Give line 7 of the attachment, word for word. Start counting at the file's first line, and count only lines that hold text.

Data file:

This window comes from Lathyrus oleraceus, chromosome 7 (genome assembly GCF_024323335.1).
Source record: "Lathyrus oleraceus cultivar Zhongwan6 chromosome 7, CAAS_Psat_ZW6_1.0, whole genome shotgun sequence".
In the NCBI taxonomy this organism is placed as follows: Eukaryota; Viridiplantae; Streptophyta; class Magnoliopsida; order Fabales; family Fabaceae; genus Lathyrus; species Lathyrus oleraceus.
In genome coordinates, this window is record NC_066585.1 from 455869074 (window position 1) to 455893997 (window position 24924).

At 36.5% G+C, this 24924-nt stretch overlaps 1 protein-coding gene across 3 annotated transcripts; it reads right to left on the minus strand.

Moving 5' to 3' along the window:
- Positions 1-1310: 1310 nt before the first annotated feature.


- Positions 1-1310: 1310 nt before the first annotated feature.